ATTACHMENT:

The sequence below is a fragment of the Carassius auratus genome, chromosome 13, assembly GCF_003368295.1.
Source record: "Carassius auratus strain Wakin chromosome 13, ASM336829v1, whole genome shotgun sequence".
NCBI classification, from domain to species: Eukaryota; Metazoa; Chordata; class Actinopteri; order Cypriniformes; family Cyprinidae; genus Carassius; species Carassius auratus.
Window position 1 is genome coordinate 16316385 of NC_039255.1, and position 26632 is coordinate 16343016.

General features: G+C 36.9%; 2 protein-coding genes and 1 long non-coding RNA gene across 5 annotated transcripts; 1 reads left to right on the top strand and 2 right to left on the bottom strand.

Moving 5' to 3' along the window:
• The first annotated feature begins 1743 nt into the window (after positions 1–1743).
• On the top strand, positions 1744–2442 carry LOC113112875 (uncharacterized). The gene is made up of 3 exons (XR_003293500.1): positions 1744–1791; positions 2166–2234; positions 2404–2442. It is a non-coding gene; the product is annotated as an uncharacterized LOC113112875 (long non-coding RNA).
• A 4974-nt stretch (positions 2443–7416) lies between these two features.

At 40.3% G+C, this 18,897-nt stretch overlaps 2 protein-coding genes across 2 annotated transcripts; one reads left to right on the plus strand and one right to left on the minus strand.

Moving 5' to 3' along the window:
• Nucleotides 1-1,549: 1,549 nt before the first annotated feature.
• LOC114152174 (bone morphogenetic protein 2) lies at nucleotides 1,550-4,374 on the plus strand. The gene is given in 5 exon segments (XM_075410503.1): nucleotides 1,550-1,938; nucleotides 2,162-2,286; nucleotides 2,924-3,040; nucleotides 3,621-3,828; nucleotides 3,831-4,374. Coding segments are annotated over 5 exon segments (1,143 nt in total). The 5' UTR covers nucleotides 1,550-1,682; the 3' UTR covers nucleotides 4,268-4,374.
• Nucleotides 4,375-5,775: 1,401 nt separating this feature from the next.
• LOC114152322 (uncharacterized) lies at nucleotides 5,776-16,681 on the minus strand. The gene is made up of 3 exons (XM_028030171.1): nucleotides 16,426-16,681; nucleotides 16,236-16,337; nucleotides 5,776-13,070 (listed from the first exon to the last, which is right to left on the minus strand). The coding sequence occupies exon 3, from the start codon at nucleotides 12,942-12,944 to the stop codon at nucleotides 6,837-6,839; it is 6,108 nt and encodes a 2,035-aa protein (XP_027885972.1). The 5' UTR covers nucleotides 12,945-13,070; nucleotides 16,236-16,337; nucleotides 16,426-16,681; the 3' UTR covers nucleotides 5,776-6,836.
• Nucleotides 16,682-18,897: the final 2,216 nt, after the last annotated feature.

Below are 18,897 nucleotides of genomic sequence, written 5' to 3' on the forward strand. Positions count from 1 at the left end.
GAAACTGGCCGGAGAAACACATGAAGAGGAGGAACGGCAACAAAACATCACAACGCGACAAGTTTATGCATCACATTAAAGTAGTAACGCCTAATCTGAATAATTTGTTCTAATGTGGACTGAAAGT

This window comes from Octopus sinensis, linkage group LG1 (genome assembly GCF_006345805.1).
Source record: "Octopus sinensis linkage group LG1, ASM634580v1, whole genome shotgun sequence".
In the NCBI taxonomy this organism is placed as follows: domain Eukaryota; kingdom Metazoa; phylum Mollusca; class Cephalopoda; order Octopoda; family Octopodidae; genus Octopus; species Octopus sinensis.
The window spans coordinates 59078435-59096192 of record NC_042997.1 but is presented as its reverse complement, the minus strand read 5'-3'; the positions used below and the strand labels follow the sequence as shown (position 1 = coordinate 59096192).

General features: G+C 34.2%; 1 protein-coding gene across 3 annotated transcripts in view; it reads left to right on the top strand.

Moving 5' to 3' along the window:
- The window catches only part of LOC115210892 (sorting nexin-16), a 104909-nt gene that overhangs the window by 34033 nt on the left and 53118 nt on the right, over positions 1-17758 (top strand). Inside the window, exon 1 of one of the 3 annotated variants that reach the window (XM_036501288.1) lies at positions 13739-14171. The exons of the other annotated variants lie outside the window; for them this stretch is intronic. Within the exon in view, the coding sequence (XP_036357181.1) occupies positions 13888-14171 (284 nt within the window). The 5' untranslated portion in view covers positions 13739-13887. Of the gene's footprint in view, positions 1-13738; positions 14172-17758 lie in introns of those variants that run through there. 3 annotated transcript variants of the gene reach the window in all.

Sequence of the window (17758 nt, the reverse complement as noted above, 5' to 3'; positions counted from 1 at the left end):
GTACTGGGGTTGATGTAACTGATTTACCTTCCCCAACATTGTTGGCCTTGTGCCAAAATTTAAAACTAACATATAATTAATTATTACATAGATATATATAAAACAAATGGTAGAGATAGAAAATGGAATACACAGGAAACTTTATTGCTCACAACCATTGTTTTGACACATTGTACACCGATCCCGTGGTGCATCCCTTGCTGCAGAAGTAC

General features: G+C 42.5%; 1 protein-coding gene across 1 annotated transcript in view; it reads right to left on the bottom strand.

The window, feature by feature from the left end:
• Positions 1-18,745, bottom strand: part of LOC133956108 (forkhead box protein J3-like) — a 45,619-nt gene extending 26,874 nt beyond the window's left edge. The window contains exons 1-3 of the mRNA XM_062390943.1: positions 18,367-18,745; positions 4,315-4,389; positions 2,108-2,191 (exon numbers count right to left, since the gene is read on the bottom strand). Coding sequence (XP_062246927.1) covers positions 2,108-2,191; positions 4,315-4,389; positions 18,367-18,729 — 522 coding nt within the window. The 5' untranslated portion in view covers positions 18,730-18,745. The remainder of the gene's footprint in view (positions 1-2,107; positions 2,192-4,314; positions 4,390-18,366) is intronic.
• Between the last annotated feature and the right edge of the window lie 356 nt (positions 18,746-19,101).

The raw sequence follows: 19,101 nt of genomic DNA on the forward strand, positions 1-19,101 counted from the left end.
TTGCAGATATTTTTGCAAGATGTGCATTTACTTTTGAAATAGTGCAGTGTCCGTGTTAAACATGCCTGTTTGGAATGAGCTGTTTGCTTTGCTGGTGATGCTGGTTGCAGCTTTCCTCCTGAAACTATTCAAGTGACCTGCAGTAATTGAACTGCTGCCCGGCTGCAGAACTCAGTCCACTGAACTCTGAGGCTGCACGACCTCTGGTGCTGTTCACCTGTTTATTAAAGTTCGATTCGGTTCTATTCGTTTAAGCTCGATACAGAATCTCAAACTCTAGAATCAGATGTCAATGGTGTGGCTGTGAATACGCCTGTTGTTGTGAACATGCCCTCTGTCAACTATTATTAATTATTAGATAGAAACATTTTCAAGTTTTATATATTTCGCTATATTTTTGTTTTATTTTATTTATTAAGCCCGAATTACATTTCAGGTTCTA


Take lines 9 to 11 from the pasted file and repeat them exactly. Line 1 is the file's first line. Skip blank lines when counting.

• A 4974-nt stretch (positions 2443–7416) lies between these two features.

At 40.3% G+C, this 18,897-nt stretch overlaps 2 protein-coding genes across 2 annotated transcripts; one reads left to right on the plus strand and one right to left on the minus strand.

Moving 5' to 3' along the window: